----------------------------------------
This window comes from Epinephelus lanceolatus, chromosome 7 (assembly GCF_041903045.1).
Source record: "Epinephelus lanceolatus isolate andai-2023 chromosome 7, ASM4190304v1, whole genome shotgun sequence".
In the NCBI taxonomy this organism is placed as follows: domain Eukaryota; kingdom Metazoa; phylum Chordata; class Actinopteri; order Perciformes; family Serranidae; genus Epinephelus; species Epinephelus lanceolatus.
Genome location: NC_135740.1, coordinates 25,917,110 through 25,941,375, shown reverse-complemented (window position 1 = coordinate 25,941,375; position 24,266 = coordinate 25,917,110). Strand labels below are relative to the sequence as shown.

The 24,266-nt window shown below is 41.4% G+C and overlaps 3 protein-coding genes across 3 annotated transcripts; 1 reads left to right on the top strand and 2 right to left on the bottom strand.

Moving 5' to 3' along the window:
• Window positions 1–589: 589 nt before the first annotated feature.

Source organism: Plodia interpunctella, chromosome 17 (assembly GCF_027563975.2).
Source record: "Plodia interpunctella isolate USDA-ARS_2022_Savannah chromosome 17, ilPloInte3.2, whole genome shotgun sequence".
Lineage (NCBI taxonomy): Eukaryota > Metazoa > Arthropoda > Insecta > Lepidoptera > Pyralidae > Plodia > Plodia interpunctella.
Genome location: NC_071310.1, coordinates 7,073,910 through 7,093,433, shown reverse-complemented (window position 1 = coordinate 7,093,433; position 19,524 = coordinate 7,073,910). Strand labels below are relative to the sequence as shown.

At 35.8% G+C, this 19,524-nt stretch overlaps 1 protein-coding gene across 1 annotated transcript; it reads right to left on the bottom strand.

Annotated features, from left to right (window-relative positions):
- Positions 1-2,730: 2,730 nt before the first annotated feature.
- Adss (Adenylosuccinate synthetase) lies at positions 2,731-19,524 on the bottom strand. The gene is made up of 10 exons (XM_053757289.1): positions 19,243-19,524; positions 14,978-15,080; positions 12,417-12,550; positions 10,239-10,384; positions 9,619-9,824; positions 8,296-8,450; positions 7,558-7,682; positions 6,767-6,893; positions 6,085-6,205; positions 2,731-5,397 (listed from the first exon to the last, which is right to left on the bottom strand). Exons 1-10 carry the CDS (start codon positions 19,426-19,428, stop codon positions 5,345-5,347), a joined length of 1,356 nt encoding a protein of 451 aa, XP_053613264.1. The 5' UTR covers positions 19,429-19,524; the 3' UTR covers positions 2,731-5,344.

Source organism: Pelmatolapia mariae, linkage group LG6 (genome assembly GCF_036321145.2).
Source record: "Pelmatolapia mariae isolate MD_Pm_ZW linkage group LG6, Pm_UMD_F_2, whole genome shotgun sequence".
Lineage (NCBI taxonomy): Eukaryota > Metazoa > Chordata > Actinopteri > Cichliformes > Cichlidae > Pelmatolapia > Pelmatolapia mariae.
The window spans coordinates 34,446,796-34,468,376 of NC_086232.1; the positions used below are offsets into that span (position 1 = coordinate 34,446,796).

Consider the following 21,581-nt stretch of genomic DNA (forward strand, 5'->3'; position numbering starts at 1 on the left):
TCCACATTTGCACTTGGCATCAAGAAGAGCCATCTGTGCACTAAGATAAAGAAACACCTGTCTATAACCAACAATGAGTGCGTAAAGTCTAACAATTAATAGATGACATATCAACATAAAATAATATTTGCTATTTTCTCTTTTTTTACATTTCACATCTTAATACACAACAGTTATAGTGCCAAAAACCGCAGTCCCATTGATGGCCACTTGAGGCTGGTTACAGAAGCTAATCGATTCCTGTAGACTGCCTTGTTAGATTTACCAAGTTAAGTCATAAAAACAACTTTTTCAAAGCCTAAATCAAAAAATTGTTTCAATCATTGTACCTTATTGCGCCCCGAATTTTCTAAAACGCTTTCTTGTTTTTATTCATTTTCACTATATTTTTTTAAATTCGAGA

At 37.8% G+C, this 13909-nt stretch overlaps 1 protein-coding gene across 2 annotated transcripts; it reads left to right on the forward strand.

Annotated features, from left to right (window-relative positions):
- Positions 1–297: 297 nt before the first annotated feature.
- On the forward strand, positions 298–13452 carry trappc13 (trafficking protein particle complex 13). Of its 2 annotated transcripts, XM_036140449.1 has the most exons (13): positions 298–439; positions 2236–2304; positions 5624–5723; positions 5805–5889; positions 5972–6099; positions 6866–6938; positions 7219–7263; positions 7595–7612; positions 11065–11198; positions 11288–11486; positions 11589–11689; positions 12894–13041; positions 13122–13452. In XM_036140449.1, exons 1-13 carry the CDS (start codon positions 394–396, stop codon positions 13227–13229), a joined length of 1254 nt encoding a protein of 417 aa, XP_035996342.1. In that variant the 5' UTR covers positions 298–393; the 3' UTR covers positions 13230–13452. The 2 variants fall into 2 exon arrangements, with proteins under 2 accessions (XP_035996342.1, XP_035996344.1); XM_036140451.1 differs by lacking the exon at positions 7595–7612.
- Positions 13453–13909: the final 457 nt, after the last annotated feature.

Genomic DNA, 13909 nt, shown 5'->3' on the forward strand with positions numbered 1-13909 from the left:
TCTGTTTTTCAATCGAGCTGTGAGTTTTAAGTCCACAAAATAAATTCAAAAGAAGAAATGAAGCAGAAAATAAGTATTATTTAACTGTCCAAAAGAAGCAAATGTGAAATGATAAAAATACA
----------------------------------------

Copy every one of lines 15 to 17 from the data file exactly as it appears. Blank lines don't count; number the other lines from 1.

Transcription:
- Adss (Adenylosuccinate synthetase) lies at positions 2,731-19,524 on the bottom strand. The gene is made up of 10 exons (XM_053757289.1): positions 19,243-19,524; positions 14,978-15,080; positions 12,417-12,550; positions 10,239-10,384; positions 9,619-9,824; positions 8,296-8,450; positions 7,558-7,682; positions 6,767-6,893; positions 6,085-6,205; positions 2,731-5,397 (listed from the first exon to the last, which is right to left on the bottom strand). Exons 1-10 carry the CDS (start codon positions 19,426-19,428, stop codon positions 5,345-5,347), a joined length of 1,356 nt encoding a protein of 451 aa, XP_053613264.1. The 5' UTR covers positions 19,429-19,524; the 3' UTR covers positions 2,731-5,344.

Source organism: Pelmatolapia mariae, linkage group LG6 (genome assembly GCF_036321145.2).
Source record: "Pelmatolapia mariae isolate MD_Pm_ZW linkage group LG6, Pm_UMD_F_2, whole genome shotgun sequence".